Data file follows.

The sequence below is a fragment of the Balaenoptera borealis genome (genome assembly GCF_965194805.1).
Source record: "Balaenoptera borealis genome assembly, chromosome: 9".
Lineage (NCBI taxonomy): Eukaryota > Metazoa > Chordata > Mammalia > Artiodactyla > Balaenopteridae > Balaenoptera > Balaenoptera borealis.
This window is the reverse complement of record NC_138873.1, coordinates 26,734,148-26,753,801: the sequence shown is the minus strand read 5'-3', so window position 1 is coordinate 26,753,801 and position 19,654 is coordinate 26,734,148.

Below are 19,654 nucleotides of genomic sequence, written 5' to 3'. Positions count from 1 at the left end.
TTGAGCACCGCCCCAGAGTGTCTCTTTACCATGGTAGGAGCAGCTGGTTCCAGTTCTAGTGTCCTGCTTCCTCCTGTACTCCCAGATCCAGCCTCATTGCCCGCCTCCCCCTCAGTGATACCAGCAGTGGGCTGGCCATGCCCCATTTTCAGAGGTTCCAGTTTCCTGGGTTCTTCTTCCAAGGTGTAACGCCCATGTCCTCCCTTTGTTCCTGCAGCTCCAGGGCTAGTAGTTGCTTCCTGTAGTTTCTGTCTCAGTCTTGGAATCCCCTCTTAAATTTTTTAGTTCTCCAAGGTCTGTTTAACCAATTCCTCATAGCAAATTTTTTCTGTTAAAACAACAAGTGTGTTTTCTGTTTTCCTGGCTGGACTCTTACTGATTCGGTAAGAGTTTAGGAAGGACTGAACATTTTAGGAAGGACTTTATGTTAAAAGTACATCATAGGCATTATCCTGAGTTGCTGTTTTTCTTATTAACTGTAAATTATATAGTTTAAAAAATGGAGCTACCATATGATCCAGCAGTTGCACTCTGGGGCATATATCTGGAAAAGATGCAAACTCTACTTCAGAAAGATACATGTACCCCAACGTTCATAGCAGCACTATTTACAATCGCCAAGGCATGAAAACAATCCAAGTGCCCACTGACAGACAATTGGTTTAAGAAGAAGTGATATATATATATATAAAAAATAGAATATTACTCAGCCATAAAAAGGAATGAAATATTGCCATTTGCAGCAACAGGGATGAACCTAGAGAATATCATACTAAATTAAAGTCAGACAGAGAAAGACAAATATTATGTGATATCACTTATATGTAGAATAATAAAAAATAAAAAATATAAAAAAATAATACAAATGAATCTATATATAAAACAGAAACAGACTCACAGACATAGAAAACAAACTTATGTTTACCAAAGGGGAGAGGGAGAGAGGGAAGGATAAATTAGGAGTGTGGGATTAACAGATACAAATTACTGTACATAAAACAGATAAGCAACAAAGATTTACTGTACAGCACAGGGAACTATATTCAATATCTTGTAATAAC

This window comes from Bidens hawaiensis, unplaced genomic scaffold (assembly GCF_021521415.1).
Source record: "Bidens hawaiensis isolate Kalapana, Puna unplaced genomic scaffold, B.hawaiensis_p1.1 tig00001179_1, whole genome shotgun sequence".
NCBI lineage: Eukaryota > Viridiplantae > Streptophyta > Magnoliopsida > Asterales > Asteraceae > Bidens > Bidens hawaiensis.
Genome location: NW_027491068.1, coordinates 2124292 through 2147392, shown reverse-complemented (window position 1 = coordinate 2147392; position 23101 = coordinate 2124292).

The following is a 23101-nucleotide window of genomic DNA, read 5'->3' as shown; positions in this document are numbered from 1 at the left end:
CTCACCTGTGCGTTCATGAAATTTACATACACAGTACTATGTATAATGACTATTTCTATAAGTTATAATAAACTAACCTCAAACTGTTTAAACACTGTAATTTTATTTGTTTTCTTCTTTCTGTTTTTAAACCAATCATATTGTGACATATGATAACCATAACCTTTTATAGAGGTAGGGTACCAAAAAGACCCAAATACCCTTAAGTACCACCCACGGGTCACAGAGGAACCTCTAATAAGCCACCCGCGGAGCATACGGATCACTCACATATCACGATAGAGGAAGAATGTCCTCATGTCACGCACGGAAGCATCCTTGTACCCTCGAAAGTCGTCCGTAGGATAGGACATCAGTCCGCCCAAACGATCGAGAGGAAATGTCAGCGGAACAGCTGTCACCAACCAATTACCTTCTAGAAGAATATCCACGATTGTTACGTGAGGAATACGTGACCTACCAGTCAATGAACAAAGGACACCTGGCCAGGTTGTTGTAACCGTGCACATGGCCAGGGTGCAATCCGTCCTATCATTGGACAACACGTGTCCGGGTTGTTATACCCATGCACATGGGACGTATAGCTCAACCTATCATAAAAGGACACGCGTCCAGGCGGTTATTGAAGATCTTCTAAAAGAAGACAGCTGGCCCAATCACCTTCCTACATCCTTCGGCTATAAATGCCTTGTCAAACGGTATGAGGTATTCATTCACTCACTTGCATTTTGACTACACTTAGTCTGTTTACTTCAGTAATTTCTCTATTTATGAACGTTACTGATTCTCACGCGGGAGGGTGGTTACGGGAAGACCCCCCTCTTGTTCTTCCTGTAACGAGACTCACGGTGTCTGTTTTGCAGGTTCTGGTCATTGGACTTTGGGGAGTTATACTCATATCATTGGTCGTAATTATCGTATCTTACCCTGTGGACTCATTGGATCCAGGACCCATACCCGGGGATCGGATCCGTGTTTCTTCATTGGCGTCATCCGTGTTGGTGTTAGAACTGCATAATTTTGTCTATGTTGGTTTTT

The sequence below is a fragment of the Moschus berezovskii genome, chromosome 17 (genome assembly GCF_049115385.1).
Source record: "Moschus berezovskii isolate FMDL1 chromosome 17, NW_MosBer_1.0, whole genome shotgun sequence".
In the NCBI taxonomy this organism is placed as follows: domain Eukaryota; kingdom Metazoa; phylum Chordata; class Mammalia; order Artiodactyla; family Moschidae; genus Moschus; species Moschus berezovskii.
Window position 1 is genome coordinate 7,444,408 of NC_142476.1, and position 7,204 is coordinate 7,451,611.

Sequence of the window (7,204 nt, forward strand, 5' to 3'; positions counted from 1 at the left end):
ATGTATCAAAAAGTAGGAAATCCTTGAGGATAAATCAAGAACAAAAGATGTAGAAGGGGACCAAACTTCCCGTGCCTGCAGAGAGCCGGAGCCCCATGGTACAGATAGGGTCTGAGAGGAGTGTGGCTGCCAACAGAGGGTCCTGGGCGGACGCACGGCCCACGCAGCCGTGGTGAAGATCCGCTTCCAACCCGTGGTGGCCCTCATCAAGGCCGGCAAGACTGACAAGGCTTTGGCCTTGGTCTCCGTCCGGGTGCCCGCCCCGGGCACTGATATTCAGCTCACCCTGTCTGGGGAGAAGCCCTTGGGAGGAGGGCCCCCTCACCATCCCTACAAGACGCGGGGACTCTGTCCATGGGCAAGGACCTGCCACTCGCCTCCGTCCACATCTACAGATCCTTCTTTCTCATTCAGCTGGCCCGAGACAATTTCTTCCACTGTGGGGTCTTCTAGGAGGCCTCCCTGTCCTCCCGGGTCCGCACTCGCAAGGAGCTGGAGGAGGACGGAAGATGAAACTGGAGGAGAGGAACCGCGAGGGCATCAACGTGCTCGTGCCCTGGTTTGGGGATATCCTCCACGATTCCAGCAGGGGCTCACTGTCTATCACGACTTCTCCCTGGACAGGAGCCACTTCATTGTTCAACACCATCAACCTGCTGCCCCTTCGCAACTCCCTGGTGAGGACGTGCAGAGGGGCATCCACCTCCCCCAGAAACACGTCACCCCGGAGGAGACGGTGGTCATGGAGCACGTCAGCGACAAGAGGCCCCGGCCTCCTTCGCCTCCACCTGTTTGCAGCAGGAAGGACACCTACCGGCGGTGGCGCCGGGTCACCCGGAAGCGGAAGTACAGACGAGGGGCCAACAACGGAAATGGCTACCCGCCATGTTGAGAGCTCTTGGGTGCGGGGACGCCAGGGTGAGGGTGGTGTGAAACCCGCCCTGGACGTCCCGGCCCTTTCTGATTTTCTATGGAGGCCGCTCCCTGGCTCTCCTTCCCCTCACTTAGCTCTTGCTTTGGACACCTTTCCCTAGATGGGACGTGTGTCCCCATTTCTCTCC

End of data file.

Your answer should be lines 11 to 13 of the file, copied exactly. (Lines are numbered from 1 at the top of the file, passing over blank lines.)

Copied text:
The following is a 23101-nucleotide window of genomic DNA, read 5'->3' as shown; positions in this document are numbered from 1 at the left end:
CTCACCTGTGCGTTCATGAAATTTACATACACAGTACTATGTATAATGACTATTTCTATAAGTTATAATAAACTAACCTCAAACTGTTTAAACACTGTAATTTTATTTGTTTTCTTCTTTCTGTTTTTAAACCAATCATATTGTGACATATGATAACCATAACCTTTTATAGAGGTAGGGTACCAAAAAGACCCAAATACCCTTAAGTACCACCCACGGGTCACAGAGGAACCTCTAATAAGCCACCCGCGGAGCATACGGATCACTCACATATCACGATAGAGGAAGAATGTCCTCATGTCACGCACGGAAGCATCCTTGTACCCTCGAAAGTCGTCCGTAGGATAGGACATCAGTCCGCCCAAACGATCGAGAGGAAATGTCAGCGGAACAGCTGTCACCAACCAATTACCTTCTAGAAGAATATCCACGATTGTTACGTGAGGAATACGTGACCTACCAGTCAATGAACAAAGGACACCTGGCCAGGTTGTTGTAACCGTGCACATGGCCAGGGTGCAATCCGTCCTATCATTGGACAACACGTGTCCGGGTTGTTATACCCATGCACATGGGACGTATAGCTCAACCTATCATAAAAGGACACGCGTCCAGGCGGTTATTGAAGATCTTCTAAAAGAAGACAGCTGGCCCAATCACCTTCCTACATCCTTCGGCTATAAATGCCTTGTCAAACGGTATGAGGTATTCATTCACTCACTTGCATTTTGACTACACTTAGTCTGTTTACTTCAGTAATTTCTCTATTTATGAACGTTACTGATTCTCACGCGGGAGGGTGGTTACGGGAAGACCCCCCTCTTGTTCTTCCTGTAACGAGACTCACGGTGTCTGTTTTGCAGGTTCTGGTCATTGGACTTTGGGGAGTTATACTCATATCATTGGTCGTAATTATCGTATCTTACCCTGTGGACTCATTGGATCCAGGACCCATACCCGGGGATCGGATCCGTGTTTCTTCATTGGCGTCATCCGTGTTGGTGTTAGAACTGCATAATTTTGTCTATGTTGGTTTTT

The sequence below is a fragment of the Moschus berezovskii genome, chromosome 17 (genome assembly GCF_049115385.1).